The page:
By late summer we were adding tomatillos and a large variety of ripe peppers including a new favorite, Chocolate bell.  A couple of larger varieties we like that ripen earlier than bells are Aconcagua and Giant Marconi.  Not only are they delicious raw in salads, but when they ripened in quantity, we stuffed some of them with a mixture of onions, garlic, herbs, nuts and shrimp mixed into a soft cheese and baked them in the oven.  One of my favorite dinners with, of course, a large salad on the side.   A bonus in late summer was the flowers from garlic chives.  Garlicky yet sweet, they are delightful sprinkled on top of a salad.  We even sautéed garlic chive flower buds with shishito peppers as an appetizer.

As someone who doesn’t like vinegar or ranch dressings, it has always been hard for me to find any salad dressing I can enjoy.  We had been using an organic tomato-based dressing that was okay when my wife Cathy decided she could do better.  She started making our own dressing in the blender using fresh tomatoes as a base but also adding onions, garlic, various peppers, tomatillos and herbs, adding a fresh mix every time the dressing container got low.  With a little sea salt and olive oil added after blending, we’ve discovered a thick, fresh tomato-tasting dressing that is superior to any other dressing we have ever tasted.  We also enjoy sprinkling some grated cheese over our salads and have even added grated parmesan to the dressing sometimes.

In the first week of August, we planted a fall cool season crop of lettuce, spinach and edible-pod peas.  We were already picking spinach by late September.  Here in the first week of October, we hope to continue our fresh salads for a couple months with those crops as well as the kale, rainbow chard, grated carrots and garlic chives which will tolerate cold temperatures below freezing until we hit very cold winter temps.  I’m also about to start basil indoors to grow in the bright south-facing window in my office that should give us fresh basil until well after the fall garden freezes.  This has easily been the best summer of salads I’ve ever experienced.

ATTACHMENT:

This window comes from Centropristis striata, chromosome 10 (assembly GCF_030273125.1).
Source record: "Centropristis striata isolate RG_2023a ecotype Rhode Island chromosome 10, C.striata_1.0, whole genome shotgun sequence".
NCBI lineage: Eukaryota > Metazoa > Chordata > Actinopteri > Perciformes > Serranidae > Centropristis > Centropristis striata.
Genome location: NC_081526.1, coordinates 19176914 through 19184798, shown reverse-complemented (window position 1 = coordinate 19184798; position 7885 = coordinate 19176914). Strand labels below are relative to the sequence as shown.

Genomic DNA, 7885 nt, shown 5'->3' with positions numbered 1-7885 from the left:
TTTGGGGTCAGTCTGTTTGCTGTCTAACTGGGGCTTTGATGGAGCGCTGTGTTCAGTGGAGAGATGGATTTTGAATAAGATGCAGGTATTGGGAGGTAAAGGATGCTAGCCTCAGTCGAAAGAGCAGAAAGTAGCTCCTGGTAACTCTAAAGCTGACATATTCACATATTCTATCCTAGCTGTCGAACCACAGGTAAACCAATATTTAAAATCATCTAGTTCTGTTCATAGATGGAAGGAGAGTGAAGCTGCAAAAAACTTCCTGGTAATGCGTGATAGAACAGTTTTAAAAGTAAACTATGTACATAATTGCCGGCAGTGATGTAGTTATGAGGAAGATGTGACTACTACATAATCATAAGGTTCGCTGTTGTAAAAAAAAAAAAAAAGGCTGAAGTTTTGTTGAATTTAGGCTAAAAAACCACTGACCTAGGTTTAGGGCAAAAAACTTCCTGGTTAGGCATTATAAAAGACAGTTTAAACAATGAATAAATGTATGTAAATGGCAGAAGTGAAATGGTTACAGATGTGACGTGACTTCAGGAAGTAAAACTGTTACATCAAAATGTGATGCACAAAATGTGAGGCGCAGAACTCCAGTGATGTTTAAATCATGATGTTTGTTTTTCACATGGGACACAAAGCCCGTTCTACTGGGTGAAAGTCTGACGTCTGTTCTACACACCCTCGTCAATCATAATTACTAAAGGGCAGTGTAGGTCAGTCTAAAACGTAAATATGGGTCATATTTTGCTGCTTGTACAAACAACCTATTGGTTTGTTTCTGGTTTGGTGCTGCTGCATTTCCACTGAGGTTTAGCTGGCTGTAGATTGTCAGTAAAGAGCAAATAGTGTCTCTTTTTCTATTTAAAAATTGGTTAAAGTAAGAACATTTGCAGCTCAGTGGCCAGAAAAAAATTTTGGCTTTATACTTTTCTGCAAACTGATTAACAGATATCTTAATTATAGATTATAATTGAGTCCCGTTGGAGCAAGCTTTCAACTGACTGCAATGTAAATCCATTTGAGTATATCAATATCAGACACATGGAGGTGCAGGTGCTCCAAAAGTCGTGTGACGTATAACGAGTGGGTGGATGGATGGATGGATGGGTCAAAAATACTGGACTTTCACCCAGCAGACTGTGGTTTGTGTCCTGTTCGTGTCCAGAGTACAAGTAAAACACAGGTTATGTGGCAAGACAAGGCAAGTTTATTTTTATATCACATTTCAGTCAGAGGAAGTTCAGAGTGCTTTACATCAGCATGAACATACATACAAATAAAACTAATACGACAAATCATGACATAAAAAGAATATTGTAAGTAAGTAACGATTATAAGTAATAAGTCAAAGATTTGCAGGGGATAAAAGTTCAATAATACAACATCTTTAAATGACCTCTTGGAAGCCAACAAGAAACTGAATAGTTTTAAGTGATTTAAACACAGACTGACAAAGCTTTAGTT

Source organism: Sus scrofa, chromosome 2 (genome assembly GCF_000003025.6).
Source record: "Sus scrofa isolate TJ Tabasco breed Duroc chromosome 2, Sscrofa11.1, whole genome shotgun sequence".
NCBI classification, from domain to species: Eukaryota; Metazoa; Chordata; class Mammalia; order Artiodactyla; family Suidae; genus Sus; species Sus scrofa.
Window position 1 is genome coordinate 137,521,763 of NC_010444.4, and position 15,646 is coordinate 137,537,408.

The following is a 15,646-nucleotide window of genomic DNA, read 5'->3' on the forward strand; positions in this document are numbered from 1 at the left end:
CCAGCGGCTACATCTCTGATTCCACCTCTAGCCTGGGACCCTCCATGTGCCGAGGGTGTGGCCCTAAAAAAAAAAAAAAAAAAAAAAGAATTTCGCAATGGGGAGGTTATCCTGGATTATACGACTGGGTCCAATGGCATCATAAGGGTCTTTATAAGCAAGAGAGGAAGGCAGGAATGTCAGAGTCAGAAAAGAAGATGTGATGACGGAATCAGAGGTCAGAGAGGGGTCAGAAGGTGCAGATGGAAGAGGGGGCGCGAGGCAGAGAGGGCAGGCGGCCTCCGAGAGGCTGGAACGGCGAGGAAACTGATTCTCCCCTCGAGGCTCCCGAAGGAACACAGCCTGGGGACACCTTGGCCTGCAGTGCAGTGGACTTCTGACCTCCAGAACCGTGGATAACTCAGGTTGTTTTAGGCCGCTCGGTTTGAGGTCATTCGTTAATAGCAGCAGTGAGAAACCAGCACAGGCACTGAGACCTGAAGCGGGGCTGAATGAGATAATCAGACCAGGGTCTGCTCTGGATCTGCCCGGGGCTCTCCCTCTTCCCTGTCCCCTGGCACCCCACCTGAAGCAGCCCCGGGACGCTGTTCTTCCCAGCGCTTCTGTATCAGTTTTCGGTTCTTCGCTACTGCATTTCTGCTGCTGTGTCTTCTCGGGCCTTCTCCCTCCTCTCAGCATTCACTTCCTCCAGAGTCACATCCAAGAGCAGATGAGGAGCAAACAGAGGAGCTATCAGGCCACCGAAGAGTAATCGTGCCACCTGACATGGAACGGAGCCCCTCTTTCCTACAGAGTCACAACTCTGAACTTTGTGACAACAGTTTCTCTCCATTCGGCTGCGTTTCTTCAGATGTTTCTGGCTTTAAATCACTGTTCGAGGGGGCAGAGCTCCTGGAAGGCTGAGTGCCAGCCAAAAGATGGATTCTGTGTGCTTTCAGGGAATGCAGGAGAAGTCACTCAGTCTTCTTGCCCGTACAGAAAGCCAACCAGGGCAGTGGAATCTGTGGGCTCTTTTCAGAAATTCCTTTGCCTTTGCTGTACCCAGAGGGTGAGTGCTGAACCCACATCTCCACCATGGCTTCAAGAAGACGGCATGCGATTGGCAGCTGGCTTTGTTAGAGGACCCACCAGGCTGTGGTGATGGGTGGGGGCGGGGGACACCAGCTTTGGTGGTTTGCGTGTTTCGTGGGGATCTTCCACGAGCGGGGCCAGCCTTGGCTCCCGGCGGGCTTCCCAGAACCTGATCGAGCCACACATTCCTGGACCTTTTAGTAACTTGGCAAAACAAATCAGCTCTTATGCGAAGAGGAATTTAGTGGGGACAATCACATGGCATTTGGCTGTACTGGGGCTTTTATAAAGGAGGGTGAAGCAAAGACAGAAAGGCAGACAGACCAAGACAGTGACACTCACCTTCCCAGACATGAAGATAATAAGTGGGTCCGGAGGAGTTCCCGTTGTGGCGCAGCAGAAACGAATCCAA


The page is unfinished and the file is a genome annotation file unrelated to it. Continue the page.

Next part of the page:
Tomato Season

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Indigo Sun tomatoes

This has been an up and down season for tomatoes.  A cool, wet spring and early summer slowed down growth, probably caused an increased incidence of blossom end rot and may have led to around a third of our 25 plants showing what may be a mosaic viral disease and never developing or bearing tomatoes properly.  Fortunately, we planted 9 cocktail plants in 8 varieties and only one of them had that blossom end rot problem early in the summer and it has diminished as the weather improved.  Since moving to Colorado I’ve always planted lots of cocktail tomatoes preferring a mix of heirloom varieties.  Because of the shorter, cooler summers in Colorado, large tomatoes often don’t ripen until August and September.  When I was learning to grow tomatoes as a boy in Missouri, our goal was to pick ripe tomatoes by the 4th of July and we usually managed to do that.  By growing cocktails that ripen much sooner than traditional larger tomatoes, we were picking ripe tomatoes by mid-July here in Colorado.

I have a long history with growing tomatoes.  When I was a boy our family had a large garden with 500 tomato plants as well as other vegetables.  My parents both grew up on truck farms and producing much of our own food was an important family value.  We froze and canned lots of our produce but my brother and I also had  a tomato stand to raise money.  We were allowed to keep all the money from sales but were required to work in the garden every morning.  I remember getting up at 6am and picking up to 15 five-gallon buckets of tomatoes.  My grandfather would watch our stand in the afternoons while I spent time at the swimming pool where our family had a membership.  We sold our tomatoes for 3 to 10 pounds per dollar, depending on the time of the season and current local prices.  My brother and I made and split as much as $1000 a summer with our tomato business.  That was when I learned how to work hard and grow a garden.